Foundations of Chemistry 17 (1):49-65 (2015)

Scientific practices have been changed by the increasing use of computer simulations. A central question for philosophers is how to characterize computer simulations. In this paper, we address this question by analyzing simulations in biochemistry. We propose that simulations have been used in biochemistry long before computers arrived. Simulation can be described as a surrogate relationship between models. Moreover, a simulative aspect is implicit in the classical dichotomy between in vivo–in vitro conditions. Based on a discussion about how to characterize a simulative aspect in this dichotomy, we will argue that an adequate understanding of computer simulations in biochemistry requires a previous understanding of simulations in experimental contexts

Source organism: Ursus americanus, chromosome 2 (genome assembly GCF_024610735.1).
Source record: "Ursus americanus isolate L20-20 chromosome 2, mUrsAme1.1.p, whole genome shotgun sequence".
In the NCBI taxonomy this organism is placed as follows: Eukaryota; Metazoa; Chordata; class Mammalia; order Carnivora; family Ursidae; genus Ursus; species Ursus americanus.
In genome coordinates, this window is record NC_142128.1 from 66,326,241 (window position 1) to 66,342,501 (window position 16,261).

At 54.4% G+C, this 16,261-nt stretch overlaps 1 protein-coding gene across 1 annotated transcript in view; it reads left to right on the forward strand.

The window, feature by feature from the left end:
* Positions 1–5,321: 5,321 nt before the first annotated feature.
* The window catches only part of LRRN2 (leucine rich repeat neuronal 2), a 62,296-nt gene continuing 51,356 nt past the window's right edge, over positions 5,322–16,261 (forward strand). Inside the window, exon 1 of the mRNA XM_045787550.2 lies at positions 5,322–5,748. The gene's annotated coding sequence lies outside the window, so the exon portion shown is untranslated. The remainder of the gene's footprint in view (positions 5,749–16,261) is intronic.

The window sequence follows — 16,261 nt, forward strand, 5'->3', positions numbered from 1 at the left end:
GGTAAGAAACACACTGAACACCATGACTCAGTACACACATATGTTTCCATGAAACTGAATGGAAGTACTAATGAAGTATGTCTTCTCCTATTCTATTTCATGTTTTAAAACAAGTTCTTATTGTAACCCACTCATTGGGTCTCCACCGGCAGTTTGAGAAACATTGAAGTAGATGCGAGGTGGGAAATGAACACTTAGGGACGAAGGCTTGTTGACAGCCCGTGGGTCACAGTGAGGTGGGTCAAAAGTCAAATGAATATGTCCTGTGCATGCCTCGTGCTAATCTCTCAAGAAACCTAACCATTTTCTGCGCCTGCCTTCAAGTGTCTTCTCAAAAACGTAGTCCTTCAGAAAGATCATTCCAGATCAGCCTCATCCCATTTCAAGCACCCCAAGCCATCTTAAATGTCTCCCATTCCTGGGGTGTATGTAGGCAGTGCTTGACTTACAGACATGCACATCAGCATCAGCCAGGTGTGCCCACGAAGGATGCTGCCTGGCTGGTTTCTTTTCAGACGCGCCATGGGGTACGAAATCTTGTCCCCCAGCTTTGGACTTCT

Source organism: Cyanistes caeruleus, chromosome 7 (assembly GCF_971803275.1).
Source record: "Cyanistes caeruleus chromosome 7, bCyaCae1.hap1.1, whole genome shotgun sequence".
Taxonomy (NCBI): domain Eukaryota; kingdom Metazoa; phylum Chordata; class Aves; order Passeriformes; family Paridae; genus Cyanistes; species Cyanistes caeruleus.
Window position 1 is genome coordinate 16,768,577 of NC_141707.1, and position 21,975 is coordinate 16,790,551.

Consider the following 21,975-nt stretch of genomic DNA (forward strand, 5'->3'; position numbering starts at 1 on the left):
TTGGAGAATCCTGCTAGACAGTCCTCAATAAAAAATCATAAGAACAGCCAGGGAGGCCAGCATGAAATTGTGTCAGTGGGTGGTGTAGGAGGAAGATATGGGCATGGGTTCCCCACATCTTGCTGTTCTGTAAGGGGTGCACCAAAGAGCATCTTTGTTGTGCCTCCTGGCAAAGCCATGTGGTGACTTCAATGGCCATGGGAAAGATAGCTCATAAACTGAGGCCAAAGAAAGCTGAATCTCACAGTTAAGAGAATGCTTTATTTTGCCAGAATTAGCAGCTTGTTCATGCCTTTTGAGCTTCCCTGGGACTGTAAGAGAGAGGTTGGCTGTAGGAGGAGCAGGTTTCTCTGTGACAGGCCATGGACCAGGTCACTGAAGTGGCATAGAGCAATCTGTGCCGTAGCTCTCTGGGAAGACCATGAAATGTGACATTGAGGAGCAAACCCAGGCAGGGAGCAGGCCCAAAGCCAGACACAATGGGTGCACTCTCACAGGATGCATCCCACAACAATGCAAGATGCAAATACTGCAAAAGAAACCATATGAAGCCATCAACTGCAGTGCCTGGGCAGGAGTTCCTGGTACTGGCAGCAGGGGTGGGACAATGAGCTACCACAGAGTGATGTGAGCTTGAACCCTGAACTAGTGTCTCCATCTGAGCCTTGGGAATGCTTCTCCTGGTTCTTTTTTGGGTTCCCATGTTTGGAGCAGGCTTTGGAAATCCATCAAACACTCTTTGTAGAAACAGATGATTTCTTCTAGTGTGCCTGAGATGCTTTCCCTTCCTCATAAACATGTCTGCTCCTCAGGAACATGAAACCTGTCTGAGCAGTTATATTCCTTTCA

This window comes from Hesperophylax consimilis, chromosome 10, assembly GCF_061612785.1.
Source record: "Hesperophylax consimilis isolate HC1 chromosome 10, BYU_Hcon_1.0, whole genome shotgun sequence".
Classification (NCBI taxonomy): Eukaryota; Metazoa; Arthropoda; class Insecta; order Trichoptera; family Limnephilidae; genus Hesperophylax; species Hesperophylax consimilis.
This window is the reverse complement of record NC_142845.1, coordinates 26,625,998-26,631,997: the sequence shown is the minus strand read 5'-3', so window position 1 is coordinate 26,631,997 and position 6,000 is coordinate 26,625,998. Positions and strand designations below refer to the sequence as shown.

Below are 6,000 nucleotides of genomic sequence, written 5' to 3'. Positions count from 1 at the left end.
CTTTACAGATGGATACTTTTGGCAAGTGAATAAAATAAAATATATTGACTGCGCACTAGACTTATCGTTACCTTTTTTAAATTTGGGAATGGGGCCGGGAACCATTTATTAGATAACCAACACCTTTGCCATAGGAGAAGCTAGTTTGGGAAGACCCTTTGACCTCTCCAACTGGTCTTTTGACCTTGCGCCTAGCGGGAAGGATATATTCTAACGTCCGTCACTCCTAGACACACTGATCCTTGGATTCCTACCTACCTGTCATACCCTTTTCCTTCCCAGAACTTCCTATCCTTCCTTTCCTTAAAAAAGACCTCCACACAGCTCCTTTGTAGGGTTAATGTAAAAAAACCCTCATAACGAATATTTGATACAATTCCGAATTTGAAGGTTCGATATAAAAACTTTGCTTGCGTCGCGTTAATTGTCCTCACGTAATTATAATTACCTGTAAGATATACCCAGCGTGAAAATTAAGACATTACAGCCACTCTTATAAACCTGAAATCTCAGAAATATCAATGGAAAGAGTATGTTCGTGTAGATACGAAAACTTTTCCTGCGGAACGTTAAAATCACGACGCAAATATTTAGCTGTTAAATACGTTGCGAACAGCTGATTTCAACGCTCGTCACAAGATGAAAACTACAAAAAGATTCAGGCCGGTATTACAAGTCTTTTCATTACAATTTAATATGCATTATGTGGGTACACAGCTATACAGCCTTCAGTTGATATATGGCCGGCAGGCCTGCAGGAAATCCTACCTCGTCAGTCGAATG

Keywords Computer simulations in biochemistry  Experiments  In vivo–in vitro dichotomy
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DOI 10.1007/s10698-015-9215-2
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Science in the Age of Computer Simulation.Eric Winsberg - 2010 - University of Chicago Press.
Languages of Art: An Approach to a Theory of Symbols.B. C. O'Neill - 1971 - Philosophical Quarterly 21 (85):361.

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